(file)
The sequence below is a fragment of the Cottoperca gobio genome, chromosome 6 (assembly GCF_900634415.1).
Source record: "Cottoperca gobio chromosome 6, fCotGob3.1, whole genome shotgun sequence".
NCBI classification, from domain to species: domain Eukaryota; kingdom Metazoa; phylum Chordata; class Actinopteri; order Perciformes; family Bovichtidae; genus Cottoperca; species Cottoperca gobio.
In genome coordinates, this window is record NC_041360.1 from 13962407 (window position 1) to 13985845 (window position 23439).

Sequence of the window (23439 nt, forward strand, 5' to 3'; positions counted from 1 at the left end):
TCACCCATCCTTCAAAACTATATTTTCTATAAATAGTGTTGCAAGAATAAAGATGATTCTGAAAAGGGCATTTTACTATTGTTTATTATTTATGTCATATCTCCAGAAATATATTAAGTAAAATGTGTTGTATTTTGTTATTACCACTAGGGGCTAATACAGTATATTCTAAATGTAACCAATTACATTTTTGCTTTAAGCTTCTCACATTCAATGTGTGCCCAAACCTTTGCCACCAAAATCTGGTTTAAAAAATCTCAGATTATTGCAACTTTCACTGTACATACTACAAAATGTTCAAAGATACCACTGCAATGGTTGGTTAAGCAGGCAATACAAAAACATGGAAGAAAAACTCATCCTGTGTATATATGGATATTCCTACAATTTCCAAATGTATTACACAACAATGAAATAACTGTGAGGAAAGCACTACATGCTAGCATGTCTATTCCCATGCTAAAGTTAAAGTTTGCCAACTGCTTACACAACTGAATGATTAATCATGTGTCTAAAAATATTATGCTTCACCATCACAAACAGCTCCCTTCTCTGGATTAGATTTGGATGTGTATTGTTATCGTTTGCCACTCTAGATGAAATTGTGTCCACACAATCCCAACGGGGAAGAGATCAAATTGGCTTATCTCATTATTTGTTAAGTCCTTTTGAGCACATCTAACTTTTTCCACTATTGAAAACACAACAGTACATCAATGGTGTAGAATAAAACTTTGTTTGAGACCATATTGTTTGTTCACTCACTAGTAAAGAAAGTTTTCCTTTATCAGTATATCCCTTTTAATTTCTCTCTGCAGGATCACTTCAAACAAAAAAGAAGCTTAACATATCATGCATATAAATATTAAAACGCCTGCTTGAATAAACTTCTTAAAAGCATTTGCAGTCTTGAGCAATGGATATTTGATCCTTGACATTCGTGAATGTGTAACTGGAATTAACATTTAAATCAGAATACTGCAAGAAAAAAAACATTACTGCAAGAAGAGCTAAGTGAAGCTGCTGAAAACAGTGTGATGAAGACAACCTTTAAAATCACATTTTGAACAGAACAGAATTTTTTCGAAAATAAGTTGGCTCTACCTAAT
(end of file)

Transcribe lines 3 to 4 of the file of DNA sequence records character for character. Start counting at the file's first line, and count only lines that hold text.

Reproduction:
NCBI classification, from domain to species: domain Eukaryota; kingdom Metazoa; phylum Chordata; class Actinopteri; order Perciformes; family Bovichtidae; genus Cottoperca; species Cottoperca gobio.
In genome coordinates, this window is record NC_041360.1 from 13962407 (window position 1) to 13985845 (window position 23439).